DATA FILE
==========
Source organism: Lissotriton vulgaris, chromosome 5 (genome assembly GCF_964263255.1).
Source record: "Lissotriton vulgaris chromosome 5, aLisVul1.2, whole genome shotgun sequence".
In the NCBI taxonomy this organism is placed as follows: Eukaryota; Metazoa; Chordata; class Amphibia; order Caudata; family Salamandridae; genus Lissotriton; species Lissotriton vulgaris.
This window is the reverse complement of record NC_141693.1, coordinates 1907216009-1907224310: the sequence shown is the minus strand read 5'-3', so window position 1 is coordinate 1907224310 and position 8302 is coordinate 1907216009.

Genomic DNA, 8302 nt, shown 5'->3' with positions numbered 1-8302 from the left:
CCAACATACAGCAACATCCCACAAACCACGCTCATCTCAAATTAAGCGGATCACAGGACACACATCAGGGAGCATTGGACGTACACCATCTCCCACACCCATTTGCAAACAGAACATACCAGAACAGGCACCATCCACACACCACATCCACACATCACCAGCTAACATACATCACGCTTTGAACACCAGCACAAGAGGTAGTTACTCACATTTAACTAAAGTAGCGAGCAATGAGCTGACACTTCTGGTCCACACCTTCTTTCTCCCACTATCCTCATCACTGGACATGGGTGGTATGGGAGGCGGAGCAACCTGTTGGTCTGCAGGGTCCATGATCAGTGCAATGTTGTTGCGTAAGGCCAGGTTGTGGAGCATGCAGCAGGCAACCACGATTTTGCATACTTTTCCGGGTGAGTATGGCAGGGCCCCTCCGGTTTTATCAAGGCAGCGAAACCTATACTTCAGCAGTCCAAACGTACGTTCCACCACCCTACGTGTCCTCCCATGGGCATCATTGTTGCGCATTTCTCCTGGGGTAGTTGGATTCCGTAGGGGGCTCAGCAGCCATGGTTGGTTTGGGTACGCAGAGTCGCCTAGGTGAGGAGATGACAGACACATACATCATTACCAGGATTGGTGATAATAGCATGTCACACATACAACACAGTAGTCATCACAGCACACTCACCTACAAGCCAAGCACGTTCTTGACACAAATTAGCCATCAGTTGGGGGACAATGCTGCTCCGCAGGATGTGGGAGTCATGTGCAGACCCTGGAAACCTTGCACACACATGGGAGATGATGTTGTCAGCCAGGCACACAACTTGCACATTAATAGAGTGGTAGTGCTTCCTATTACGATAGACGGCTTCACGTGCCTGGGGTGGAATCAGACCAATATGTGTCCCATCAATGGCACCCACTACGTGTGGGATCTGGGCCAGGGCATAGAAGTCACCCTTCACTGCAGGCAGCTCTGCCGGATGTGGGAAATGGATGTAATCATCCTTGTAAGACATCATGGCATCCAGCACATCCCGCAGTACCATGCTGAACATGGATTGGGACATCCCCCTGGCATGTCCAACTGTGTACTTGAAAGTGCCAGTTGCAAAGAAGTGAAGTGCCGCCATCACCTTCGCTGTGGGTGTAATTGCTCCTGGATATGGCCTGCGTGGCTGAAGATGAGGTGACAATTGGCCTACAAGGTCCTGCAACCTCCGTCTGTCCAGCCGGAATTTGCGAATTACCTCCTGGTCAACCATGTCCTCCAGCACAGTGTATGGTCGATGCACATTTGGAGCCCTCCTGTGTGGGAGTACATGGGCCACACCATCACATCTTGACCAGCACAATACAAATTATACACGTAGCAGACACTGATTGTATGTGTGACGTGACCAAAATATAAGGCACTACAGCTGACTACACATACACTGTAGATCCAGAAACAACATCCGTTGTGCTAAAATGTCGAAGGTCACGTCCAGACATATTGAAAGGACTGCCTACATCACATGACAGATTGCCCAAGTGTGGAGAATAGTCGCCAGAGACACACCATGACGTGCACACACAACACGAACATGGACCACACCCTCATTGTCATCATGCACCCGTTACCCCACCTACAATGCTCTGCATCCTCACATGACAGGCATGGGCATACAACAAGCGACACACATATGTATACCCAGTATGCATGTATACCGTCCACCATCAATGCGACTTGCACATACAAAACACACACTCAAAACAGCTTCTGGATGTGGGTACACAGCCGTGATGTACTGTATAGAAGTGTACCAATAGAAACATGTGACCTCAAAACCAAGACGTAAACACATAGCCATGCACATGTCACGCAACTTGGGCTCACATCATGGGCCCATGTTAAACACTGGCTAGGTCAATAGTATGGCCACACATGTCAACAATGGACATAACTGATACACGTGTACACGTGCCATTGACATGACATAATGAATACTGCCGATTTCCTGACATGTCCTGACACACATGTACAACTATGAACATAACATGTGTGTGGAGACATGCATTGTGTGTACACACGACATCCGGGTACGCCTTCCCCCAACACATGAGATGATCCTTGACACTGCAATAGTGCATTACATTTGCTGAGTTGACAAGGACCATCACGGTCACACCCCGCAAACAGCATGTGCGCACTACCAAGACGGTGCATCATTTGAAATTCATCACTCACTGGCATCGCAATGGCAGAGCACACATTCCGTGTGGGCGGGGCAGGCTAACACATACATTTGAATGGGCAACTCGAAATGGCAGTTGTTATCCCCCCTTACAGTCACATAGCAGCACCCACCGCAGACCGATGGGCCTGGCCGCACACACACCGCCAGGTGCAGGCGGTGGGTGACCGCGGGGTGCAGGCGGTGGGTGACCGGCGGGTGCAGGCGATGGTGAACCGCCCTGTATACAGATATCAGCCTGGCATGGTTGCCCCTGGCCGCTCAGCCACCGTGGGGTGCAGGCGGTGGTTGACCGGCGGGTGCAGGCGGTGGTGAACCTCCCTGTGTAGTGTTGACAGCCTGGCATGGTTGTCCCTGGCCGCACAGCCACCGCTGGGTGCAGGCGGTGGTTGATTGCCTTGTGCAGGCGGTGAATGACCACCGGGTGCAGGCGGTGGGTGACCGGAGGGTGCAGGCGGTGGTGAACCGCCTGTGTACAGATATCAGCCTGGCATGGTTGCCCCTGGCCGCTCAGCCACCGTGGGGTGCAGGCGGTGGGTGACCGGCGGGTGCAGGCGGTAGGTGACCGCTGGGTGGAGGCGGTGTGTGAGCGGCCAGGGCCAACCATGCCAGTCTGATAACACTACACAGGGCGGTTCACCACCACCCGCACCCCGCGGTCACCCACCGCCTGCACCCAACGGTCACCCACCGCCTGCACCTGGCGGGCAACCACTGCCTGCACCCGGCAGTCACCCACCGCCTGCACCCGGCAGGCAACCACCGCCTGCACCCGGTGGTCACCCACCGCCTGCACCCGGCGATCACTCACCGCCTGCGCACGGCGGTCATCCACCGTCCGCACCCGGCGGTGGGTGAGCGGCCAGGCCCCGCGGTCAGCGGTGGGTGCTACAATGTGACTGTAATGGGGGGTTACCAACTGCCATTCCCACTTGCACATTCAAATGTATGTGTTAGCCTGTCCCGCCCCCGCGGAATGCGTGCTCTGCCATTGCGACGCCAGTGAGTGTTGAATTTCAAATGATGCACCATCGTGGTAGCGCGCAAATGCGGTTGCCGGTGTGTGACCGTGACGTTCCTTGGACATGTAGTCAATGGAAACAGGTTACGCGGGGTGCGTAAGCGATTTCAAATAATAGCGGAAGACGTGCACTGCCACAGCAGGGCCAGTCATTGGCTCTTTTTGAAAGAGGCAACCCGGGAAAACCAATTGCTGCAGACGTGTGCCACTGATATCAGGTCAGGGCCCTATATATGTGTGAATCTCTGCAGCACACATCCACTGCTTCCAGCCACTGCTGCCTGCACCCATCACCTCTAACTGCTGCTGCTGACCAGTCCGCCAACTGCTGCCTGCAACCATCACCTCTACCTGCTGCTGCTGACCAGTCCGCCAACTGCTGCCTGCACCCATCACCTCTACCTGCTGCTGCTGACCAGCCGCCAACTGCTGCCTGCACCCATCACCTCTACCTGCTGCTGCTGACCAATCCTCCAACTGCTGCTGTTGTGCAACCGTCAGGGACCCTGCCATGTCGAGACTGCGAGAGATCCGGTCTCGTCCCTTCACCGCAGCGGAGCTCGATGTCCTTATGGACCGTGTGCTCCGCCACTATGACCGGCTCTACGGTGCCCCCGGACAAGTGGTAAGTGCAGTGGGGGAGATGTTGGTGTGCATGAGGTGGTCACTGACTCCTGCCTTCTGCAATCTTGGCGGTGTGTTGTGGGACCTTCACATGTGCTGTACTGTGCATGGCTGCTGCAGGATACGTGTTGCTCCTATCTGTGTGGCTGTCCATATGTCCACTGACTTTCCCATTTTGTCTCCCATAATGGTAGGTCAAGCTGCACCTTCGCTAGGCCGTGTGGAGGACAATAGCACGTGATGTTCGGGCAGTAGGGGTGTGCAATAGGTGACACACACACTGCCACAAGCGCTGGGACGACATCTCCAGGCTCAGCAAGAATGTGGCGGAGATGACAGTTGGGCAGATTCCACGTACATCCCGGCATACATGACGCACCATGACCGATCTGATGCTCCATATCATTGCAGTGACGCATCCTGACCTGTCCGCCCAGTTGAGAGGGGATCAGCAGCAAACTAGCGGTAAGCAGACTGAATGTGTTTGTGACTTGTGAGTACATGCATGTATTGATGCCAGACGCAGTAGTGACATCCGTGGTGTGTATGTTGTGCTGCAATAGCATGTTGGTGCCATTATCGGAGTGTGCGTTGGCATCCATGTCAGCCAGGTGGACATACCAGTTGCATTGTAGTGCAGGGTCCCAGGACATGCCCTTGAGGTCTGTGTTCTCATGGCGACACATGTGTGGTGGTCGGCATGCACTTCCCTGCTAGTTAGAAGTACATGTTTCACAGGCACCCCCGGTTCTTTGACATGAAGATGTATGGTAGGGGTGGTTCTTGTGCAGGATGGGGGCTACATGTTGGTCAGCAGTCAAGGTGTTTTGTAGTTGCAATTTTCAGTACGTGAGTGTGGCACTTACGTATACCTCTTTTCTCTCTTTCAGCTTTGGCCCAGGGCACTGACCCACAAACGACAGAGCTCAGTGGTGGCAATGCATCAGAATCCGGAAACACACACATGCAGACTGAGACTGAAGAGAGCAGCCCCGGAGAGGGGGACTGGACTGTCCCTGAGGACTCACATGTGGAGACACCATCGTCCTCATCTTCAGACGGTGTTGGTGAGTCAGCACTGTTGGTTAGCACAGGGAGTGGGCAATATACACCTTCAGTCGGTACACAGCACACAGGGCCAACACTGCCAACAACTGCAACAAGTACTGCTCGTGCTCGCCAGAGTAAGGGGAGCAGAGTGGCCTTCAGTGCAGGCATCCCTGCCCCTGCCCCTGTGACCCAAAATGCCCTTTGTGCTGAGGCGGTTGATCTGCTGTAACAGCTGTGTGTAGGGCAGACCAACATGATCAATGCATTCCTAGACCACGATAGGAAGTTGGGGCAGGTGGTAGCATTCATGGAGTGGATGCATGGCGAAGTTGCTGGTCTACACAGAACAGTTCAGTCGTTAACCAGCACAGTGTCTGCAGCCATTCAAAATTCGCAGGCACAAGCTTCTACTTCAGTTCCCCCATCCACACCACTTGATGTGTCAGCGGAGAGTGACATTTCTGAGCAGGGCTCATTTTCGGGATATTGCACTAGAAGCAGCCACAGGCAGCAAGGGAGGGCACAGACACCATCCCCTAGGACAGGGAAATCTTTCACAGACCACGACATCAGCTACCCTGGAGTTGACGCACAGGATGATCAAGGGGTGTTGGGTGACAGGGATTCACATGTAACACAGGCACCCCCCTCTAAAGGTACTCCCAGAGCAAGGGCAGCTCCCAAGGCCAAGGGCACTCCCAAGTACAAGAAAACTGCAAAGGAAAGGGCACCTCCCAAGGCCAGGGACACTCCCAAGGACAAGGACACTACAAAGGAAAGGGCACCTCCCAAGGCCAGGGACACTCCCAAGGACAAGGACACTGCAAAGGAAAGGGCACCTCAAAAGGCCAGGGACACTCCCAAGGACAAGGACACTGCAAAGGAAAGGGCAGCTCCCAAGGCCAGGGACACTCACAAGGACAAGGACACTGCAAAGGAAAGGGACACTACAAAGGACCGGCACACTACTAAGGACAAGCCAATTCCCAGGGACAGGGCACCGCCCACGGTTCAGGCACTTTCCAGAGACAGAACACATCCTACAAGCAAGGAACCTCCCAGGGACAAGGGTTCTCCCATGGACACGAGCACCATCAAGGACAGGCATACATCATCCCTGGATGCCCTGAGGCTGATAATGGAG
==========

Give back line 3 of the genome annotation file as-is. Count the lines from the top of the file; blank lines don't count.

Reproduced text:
In the NCBI taxonomy this organism is placed as follows: Eukaryota; Metazoa; Chordata; class Amphibia; order Caudata; family Salamandridae; genus Lissotriton; species Lissotriton vulgaris.